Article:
Understanding instrumentality, music theory, and vocal frequency is essential to optimal electronic production, and Viscrit demonstrates he’s up to speed. Garage artists like Viscrit are equipped with skill sets that enable their listeners to navigate the deep trenches of quality sound design. This is what makes garage such a powerful genre, and Viscrit’s mix so intriguing: He merges the histories of ’80s & ’90s dance culture to cultivate a transformative history-lesson treat.

Stay tuned for the fourth guest-mix in American Grime’s podcast scheduled for release Friday, April 2, featuring Jett Chandon.

Each week, be sure to travel back to our Background Noise newsroom for commentary and more. Throughout this six-week journey, our editorial team will cover each installment, exploring the complex and nostalgic sounds of garage music right along with you.

AG Presents: Garage – Topher the Alien

AG Presents: Garage – Topher the Alien

Topher The Alien Pays Tribute to Ancestors and Descendents of Garage Through Dynamic Podcast

By Jimmy O’Hara & Sarah Styles

One way to envision garage’s role in the evolution of electronic music: Imagine it’s the trunk of a family tree. Grounding the genre are its animated, extraverted roots: the likes of house, jungle, breakbeat and R&B. Branching out from the trunk are its inward, layered leaves: 2-step, UK funky, dubstep and grime. In this week’s episode of American Grime (AG) Presents: Garage, disc jockey Topher The Alien (Topher) honors garage’s ancestors and descendants.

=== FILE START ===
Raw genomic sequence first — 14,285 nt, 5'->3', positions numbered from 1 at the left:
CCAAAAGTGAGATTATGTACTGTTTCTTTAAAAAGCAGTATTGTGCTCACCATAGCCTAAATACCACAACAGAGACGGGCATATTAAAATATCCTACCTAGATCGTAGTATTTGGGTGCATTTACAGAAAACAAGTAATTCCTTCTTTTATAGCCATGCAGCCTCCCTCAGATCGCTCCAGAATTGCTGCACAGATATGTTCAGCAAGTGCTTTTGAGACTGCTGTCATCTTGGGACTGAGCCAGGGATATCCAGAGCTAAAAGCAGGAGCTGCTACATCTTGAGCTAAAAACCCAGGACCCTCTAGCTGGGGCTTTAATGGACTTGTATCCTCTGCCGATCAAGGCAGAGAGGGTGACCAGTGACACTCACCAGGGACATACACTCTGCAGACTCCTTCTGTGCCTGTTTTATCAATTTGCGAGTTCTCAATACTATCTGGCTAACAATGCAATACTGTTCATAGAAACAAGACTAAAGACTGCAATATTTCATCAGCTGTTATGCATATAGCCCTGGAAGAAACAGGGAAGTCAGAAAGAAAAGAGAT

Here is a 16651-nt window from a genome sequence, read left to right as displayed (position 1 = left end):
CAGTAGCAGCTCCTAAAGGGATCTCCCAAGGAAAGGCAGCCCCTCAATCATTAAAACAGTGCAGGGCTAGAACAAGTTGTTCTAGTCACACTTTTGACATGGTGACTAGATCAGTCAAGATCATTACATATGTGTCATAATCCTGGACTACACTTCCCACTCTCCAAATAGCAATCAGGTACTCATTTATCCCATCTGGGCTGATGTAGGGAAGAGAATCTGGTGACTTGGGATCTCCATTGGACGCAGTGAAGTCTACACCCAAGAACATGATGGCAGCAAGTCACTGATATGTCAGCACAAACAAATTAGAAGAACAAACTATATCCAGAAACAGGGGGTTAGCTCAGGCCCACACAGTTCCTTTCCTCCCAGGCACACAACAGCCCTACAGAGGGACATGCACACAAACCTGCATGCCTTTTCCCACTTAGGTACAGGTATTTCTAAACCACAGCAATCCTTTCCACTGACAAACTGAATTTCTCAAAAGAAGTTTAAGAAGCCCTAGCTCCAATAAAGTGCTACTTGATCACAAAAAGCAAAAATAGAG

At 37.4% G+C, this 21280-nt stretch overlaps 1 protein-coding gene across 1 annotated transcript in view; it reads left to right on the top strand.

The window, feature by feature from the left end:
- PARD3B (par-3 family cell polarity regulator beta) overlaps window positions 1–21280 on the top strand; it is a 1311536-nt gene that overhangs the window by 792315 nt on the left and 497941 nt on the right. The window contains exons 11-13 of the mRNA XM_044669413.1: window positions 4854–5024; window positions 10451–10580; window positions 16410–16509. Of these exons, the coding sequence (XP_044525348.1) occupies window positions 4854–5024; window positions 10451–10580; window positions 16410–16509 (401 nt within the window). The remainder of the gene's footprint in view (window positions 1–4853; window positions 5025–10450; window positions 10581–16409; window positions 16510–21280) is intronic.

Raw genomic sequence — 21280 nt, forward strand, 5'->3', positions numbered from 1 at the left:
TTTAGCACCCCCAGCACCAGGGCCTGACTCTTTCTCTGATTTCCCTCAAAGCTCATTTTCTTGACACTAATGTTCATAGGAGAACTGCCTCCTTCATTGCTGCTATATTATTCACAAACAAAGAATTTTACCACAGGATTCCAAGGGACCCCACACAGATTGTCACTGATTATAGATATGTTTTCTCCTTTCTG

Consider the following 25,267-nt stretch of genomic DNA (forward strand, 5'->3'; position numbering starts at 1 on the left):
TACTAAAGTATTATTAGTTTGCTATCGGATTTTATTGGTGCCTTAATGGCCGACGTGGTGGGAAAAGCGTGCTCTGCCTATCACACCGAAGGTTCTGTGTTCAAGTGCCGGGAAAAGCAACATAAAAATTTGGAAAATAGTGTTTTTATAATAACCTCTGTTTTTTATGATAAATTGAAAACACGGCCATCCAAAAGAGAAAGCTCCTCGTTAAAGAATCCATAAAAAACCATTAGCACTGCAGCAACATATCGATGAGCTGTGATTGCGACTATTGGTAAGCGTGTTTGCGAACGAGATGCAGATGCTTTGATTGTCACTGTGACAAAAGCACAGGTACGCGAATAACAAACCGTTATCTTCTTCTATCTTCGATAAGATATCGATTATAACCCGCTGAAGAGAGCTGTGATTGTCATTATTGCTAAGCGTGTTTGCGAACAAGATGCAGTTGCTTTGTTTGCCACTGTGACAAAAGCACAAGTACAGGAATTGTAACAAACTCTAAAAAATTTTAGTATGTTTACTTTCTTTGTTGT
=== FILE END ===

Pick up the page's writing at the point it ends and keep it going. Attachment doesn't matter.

“I’ve always held garage close to my heart due to its hypnotic rhythms and heavy bass,” says Topher. “There’s no other genre quite like it.”

Garage has always been an inflection point in electronic culture past and present. Renowned for its emotionally-riveting atmospheres, garage music disarms listeners with its dreamy sense of nostalgia. Like the center of an hourglass, the genre is pivotal, seamlessly flowing the sounds of old into the rhythms of new.

“I consider garage to be the perfect, danceable midpoint between house and dubstep,” explains Topher. “Without this overlooked genre, we wouldn’t have a lot of the dubstep and bass music we know and love today.”